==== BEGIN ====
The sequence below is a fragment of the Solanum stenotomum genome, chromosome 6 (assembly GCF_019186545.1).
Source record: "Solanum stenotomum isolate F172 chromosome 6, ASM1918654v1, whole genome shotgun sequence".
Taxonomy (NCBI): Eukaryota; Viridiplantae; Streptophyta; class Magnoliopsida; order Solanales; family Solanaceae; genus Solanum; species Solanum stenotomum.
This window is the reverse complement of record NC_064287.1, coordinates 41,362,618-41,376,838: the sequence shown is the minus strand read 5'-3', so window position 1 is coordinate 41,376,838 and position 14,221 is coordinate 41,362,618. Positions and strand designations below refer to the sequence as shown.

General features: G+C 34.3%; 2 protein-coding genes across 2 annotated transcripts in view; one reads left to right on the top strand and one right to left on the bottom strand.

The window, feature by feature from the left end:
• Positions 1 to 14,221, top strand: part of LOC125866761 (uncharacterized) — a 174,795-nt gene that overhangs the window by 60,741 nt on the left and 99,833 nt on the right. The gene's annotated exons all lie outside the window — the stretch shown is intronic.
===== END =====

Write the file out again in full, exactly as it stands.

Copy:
The sequence below is a fragment of the Solanum stenotomum genome, chromosome 6 (assembly GCF_019186545.1).
Source record: "Solanum stenotomum isolate F172 chromosome 6, ASM1918654v1, whole genome shotgun sequence".
Taxonomy (NCBI): Eukaryota; Viridiplantae; Streptophyta; class Magnoliopsida; order Solanales; family Solanaceae; genus Solanum; species Solanum stenotomum.
This window is the reverse complement of record NC_064287.1, coordinates 41,362,618-41,376,838: the sequence shown is the minus strand read 5'-3', so window position 1 is coordinate 41,376,838 and position 14,221 is coordinate 41,362,618. Positions and strand designations below refer to the sequence as shown.

General features: G+C 34.3%; 2 protein-coding genes across 2 annotated transcripts in view; one reads left to right on the top strand and one right to left on the bottom strand.

The window, feature by feature from the left end:
• Positions 1 to 14,221, top strand: part of LOC125866761 (uncharacterized) — a 174,795-nt gene that overhangs the window by 60,741 nt on the left and 99,833 nt on the right. The gene's annotated exons all lie outside the window — the stretch shown is intronic.